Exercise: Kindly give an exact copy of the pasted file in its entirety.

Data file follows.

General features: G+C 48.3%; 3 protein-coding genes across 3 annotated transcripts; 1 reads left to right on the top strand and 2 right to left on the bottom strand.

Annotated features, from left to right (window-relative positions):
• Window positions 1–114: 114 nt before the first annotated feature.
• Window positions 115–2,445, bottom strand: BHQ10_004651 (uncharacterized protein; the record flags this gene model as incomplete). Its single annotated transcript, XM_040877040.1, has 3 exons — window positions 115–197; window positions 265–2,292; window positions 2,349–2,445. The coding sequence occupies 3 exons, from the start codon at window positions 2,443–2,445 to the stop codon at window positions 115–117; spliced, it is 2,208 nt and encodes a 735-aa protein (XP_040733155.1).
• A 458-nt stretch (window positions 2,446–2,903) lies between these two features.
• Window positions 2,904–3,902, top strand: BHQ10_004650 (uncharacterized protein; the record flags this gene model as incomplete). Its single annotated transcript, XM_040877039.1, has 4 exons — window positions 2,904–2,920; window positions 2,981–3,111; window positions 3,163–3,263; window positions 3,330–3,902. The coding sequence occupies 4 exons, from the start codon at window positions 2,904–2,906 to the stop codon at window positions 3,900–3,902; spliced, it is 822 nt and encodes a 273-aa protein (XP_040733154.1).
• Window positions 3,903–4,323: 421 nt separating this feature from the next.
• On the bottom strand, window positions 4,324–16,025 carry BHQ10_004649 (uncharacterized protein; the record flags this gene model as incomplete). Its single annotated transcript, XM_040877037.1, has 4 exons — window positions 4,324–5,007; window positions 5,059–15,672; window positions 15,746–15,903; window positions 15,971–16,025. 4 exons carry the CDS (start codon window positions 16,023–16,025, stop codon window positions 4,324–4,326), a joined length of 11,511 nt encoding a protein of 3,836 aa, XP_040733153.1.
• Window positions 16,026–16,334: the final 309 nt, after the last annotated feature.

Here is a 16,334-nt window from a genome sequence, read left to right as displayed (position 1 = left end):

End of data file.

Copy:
General features: G+C 48.3%; 3 protein-coding genes across 3 annotated transcripts; 1 reads left to right on the top strand and 2 right to left on the bottom strand.

Annotated features, from left to right (window-relative positions):
• Window positions 1–114: 114 nt before the first annotated feature.
• Window positions 115–2,445, bottom strand: BHQ10_004651 (uncharacterized protein; the record flags this gene model as incomplete). Its single annotated transcript, XM_040877040.1, has 3 exons — window positions 115–197; window positions 265–2,292; window positions 2,349–2,445. The coding sequence occupies 3 exons, from the start codon at window positions 2,443–2,445 to the stop codon at window positions 115–117; spliced, it is 2,208 nt and encodes a 735-aa protein (XP_040733155.1).
• A 458-nt stretch (window positions 2,446–2,903) lies between these two features.
• Window positions 2,904–3,902, top strand: BHQ10_004650 (uncharacterized protein; the record flags this gene model as incomplete). Its single annotated transcript, XM_040877039.1, has 4 exons — window positions 2,904–2,920; window positions 2,981–3,111; window positions 3,163–3,263; window positions 3,330–3,902. The coding sequence occupies 4 exons, from the start codon at window positions 2,904–2,906 to the stop codon at window positions 3,900–3,902; spliced, it is 822 nt and encodes a 273-aa protein (XP_040733154.1).
• Window positions 3,903–4,323: 421 nt separating this feature from the next.
• On the bottom strand, window positions 4,324–16,025 carry BHQ10_004649 (uncharacterized protein; the record flags this gene model as incomplete). Its single annotated transcript, XM_040877037.1, has 4 exons — window positions 4,324–5,007; window positions 5,059–15,672; window positions 15,746–15,903; window positions 15,971–16,025. 4 exons carry the CDS (start codon window positions 16,023–16,025, stop codon window positions 4,324–4,326), a joined length of 11,511 nt encoding a protein of 3,836 aa, XP_040733153.1.
• Window positions 16,026–16,334: the final 309 nt, after the last annotated feature.

Here is a 16,334-nt window from a genome sequence, read left to right as displayed (position 1 = left end):